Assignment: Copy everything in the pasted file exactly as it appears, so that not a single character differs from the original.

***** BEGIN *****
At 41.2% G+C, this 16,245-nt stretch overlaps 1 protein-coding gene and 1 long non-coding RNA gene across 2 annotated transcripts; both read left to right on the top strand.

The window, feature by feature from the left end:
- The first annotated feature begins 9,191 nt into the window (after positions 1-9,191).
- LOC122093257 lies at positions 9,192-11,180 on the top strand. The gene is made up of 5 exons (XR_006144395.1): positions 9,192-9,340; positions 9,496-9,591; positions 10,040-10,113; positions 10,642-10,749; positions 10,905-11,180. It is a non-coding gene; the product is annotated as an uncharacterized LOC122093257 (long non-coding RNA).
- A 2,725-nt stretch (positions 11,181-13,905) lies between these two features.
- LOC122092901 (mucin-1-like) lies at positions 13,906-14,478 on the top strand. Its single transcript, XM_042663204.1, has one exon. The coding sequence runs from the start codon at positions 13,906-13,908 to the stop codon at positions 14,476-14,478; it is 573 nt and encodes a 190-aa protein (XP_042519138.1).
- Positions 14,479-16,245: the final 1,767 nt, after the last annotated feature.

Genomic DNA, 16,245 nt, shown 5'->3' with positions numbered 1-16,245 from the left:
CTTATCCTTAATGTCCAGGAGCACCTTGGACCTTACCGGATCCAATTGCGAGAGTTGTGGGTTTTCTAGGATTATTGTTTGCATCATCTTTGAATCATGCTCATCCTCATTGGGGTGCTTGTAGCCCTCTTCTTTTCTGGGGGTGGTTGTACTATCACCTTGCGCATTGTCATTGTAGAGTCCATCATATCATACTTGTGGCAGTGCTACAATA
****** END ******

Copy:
At 41.2% G+C, this 16,245-nt stretch overlaps 1 protein-coding gene and 1 long non-coding RNA gene across 2 annotated transcripts; both read left to right on the top strand.

The window, feature by feature from the left end:
- The first annotated feature begins 9,191 nt into the window (after positions 1-9,191).
- LOC122093257 lies at positions 9,192-11,180 on the top strand. The gene is made up of 5 exons (XR_006144395.1): positions 9,192-9,340; positions 9,496-9,591; positions 10,040-10,113; positions 10,642-10,749; positions 10,905-11,180. It is a non-coding gene; the product is annotated as an uncharacterized LOC122093257 (long non-coding RNA).
- A 2,725-nt stretch (positions 11,181-13,905) lies between these two features.
- LOC122092901 (mucin-1-like) lies at positions 13,906-14,478 on the top strand. Its single transcript, XM_042663204.1, has one exon. The coding sequence runs from the start codon at positions 13,906-13,908 to the stop codon at positions 14,476-14,478; it is 573 nt and encodes a 190-aa protein (XP_042519138.1).
- Positions 14,479-16,245: the final 1,767 nt, after the last annotated feature.

Genomic DNA, 16,245 nt, shown 5'->3' with positions numbered 1-16,245 from the left:
CTTATCCTTAATGTCCAGGAGCACCTTGGACCTTACCGGATCCAATTGCGAGAGTTGTGGGTTTTCTAGGATTATTGTTTGCATCATCTTTGAATCATGCTCATCCTCATTGGGGTGCTTGTAGCCCTCTTCTTTTCTGGGGGTGGTTGTACTATCACCTTGCGCATTGTCATTGTAGAGTCCATCATATCATACTTGTGGCAGTGCTACAATA